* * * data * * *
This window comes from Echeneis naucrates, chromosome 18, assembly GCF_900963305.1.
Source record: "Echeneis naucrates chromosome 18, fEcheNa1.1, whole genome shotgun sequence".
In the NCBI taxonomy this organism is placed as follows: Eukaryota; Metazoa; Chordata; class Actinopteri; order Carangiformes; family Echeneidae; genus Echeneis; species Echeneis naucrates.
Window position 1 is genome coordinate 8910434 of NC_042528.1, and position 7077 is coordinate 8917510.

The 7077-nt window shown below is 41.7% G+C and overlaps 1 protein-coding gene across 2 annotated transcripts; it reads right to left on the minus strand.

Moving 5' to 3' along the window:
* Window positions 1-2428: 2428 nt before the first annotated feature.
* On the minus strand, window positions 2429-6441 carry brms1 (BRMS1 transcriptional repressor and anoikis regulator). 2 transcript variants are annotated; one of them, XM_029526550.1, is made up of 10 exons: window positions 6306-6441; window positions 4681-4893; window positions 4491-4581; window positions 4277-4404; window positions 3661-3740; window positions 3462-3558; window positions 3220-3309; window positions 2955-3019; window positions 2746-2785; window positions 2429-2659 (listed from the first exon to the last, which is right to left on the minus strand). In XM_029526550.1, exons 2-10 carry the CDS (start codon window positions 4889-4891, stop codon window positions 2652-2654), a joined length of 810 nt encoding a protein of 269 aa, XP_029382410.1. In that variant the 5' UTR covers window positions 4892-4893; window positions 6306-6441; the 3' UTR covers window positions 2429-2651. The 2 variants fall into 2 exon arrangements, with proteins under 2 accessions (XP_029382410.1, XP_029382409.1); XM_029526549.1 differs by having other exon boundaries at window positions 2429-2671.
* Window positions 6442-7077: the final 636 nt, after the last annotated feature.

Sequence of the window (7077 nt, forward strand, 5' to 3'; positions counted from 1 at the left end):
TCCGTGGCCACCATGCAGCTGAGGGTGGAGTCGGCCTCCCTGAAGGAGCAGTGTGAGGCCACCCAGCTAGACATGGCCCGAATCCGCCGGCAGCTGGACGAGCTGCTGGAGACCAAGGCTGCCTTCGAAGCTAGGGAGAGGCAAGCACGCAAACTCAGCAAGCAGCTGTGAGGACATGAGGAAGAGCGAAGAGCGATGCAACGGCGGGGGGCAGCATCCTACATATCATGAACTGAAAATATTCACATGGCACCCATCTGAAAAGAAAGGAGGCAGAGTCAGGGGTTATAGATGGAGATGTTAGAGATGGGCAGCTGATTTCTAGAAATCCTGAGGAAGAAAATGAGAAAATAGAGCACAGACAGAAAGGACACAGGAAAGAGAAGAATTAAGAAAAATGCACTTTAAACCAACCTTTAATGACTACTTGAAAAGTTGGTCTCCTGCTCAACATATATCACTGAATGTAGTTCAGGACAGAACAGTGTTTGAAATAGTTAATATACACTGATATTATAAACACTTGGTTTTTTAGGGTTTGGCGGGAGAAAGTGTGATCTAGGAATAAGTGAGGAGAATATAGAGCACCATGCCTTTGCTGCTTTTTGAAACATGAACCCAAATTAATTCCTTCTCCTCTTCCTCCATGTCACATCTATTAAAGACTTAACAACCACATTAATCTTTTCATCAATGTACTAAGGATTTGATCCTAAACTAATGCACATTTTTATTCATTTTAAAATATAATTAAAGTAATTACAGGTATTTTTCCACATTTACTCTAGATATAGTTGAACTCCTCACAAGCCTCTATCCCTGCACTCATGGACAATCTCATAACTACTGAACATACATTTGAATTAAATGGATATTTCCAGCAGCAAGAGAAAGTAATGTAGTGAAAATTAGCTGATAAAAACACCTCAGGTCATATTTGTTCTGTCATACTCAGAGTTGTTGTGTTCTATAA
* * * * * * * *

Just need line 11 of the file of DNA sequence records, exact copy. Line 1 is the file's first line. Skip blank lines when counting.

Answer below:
TCCGTGGCCACCATGCAGCTGAGGGTGGAGTCGGCCTCCCTGAAGGAGCAGTGTGAGGCCACCCAGCTAGACATGGCCCGAATCCGCCGGCAGCTGGACGAGCTGCTGGAGACCAAGGCTGCCTTCGAAGCTAGGGAGAGGCAAGCACGCAAACTCAGCAAGCAGCTGTGAGGACATGAGGAAGAGCGAAGAGCGATGCAACGGCGGGGGGCAGCATCCTACATATCATGAACTGAAAATATTCACATGGCACCCATCTGAAAAGAAAGGAGGCAGAGTCAGGGGTTATAGATGGAGATGTTAGAGATGGGCAGCTGATTTCTAGAAATCCTGAGGAAGAAAATGAGAAAATAGAGCACAGACAGAAAGGACACAGGAAAGAGAAGAATTAAGAAAAATGCACTTTAAACCAACCTTTAATGACTACTTGAAAAGTTGGTCTCCTGCTCAACATATATCACTGAATGTAGTTCAGGACAGAACAGTGTTTGAAATAGTTAATATACACTGATATTATAAACACTTGGTTTTTTAGGGTTTGGCGGGAGAAAGTGTGATCTAGGAATAAGTGAGGAGAATATAGAGCACCATGCCTTTGCTGCTTTTTGAAACATGAACCCAAATTAATTCCTTCTCCTCTTCCTCCATGTCACATCTATTAAAGACTTAACAACCACATTAATCTTTTCATCAATGTACTAAGGATTTGATCCTAAACTAATGCACATTTTTATTCATTTTAAAATATAATTAAAGTAATTACAGGTATTTTTCCACATTTACTCTAGATATAGTTGAACTCCTCACAAGCCTCTATCCCTGCACTCATGGACAATCTCATAACTACTGAACATACATTTGAATTAAATGGATATTTCCAGCAGCAAGAGAAAGTAATGTAGTGAAAATTAGCTGATAAAAACACCTCAGGTCATATTTGTTCTGTCATACTCAGAGTTGTTGTGTTCTATAA